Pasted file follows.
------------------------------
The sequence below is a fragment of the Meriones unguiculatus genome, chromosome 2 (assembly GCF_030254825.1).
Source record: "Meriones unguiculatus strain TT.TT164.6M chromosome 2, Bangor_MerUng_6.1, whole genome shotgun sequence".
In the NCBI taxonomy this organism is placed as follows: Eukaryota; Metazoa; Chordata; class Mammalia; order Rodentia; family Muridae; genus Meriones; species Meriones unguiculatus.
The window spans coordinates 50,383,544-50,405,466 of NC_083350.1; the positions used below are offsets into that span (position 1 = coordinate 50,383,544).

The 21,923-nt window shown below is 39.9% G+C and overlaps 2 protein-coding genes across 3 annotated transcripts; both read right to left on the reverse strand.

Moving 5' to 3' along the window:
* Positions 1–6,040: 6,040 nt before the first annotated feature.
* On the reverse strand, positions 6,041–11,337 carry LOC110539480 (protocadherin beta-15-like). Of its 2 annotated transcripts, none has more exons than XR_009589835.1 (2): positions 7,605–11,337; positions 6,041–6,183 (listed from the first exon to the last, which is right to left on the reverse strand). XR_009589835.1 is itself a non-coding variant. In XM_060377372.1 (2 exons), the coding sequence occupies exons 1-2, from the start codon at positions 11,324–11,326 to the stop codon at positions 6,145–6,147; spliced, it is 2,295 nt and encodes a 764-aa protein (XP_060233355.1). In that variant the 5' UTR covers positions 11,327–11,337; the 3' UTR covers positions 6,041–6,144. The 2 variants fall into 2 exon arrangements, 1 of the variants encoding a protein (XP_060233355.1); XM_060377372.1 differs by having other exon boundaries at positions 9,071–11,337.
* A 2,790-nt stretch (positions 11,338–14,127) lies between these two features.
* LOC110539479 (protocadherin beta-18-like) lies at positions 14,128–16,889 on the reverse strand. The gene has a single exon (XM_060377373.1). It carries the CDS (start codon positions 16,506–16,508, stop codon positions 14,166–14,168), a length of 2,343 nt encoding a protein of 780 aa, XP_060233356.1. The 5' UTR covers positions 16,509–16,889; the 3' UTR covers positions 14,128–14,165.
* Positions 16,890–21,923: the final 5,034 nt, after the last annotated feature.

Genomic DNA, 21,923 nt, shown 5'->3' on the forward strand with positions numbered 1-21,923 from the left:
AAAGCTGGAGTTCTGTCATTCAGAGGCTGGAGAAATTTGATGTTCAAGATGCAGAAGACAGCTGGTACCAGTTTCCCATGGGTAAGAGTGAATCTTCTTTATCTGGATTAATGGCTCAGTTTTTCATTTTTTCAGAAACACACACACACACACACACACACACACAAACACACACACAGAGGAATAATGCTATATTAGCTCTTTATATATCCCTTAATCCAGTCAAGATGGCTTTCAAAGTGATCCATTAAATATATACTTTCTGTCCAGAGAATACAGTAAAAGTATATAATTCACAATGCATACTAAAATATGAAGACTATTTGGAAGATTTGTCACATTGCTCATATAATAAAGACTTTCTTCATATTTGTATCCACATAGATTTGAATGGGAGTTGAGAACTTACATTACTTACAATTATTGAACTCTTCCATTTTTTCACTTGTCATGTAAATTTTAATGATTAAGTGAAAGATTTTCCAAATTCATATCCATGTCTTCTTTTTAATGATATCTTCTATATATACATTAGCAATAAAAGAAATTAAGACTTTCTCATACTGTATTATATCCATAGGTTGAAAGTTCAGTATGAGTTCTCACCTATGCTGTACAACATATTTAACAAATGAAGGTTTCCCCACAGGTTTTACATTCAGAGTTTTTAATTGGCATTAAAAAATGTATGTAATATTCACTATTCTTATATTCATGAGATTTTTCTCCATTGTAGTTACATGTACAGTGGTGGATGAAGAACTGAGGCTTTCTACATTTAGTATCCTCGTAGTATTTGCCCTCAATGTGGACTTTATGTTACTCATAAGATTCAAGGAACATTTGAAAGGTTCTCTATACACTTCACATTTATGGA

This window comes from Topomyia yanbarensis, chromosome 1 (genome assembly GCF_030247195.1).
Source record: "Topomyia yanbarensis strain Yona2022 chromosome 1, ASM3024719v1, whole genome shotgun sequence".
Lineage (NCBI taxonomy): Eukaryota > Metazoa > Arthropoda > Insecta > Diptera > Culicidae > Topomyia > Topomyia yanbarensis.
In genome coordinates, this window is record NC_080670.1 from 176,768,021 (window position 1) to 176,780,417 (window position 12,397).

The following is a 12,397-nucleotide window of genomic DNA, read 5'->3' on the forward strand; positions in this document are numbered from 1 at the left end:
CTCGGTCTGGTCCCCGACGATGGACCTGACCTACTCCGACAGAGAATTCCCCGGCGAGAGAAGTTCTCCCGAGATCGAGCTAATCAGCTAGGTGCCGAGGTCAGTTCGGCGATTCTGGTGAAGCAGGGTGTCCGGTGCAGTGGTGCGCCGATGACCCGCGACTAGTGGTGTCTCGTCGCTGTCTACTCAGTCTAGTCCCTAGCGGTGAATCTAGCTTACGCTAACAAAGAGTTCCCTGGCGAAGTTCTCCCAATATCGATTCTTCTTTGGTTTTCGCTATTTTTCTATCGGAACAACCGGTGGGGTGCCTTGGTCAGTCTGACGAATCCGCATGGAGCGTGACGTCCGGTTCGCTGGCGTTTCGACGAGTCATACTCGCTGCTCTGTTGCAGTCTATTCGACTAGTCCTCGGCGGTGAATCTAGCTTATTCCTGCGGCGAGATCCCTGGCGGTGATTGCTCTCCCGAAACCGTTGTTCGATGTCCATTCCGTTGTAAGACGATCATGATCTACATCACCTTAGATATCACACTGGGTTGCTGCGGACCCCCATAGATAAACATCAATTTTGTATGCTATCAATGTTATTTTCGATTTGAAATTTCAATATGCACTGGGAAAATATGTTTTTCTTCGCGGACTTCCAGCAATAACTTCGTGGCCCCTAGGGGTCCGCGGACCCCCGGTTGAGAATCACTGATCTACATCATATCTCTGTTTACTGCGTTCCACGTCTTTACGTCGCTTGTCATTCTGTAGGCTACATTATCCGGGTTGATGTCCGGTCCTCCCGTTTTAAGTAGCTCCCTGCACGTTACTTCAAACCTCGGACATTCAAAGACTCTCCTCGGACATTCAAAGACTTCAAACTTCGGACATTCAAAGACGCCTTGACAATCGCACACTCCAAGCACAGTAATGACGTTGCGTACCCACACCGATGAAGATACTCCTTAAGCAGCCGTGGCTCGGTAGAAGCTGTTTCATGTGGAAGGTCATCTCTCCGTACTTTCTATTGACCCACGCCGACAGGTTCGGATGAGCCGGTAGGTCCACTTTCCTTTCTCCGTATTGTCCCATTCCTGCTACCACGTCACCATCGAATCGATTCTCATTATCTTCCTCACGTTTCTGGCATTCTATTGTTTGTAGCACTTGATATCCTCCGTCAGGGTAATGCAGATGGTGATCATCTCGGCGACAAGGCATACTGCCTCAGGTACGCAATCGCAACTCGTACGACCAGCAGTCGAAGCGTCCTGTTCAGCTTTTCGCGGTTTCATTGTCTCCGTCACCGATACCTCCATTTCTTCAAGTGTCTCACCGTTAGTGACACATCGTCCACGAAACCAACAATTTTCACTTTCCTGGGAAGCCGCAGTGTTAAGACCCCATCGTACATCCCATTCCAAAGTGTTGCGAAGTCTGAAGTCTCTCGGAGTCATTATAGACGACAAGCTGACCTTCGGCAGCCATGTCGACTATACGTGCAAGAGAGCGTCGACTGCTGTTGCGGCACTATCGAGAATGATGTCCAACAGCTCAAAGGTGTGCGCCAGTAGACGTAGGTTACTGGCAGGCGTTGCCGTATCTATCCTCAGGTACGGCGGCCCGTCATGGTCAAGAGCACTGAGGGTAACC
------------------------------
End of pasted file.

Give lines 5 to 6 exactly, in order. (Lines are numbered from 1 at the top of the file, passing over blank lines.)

The 21,923-nt window shown below is 39.9% G+C and overlaps 2 protein-coding genes across 3 annotated transcripts; both read right to left on the reverse strand.

Moving 5' to 3' along the window: